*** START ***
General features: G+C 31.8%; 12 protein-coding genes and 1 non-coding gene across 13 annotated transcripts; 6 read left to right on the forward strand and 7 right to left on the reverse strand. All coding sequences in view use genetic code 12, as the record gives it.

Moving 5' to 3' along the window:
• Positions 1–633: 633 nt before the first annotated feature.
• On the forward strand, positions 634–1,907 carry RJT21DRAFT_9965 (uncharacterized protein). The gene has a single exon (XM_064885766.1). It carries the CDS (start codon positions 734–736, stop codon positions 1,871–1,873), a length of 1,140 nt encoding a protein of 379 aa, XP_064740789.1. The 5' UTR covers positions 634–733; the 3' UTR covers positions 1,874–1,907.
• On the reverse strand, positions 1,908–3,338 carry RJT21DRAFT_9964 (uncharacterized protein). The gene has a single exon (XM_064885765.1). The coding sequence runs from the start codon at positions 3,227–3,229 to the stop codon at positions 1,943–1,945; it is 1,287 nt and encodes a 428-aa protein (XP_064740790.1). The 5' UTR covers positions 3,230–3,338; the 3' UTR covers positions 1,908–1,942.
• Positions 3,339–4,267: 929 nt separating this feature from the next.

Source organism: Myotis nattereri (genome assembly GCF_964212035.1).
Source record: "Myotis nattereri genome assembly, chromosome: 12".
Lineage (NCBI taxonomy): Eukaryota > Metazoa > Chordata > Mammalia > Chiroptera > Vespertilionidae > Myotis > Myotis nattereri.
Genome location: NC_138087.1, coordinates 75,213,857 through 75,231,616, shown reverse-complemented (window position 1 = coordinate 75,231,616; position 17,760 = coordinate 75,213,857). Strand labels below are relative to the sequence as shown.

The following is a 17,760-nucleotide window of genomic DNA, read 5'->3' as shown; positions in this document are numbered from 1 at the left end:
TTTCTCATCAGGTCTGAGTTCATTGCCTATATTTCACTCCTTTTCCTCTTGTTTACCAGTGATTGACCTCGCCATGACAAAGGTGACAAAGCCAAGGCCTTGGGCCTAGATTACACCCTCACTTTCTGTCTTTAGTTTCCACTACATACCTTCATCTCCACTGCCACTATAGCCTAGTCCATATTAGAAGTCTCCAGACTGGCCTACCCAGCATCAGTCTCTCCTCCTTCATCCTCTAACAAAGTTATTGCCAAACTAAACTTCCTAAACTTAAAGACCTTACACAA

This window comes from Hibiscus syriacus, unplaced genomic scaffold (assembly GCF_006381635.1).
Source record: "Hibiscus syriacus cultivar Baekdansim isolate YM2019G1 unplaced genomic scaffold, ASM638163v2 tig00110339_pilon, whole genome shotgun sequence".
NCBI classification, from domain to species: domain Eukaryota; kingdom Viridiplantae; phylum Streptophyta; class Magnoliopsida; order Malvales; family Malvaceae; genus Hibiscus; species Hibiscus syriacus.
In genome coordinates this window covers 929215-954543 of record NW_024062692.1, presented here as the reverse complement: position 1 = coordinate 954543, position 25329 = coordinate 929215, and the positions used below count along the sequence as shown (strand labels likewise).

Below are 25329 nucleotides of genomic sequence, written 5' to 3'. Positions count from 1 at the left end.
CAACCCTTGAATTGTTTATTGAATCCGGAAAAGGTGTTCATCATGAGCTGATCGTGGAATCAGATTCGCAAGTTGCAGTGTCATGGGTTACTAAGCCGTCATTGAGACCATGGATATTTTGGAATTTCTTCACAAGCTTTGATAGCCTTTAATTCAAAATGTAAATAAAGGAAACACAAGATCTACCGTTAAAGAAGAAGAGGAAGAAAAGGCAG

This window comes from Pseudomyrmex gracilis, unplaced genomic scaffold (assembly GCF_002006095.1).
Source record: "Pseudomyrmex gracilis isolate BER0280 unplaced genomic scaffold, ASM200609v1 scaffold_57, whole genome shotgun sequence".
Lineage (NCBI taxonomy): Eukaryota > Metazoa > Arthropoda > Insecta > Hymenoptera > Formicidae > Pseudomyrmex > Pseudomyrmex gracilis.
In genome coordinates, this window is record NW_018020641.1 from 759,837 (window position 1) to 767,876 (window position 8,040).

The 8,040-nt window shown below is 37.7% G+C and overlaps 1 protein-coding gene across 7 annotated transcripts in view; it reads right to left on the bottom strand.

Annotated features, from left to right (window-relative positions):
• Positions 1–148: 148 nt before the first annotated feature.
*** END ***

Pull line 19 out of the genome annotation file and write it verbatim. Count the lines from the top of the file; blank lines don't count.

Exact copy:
This window comes from Pseudomyrmex gracilis, unplaced genomic scaffold (assembly GCF_002006095.1).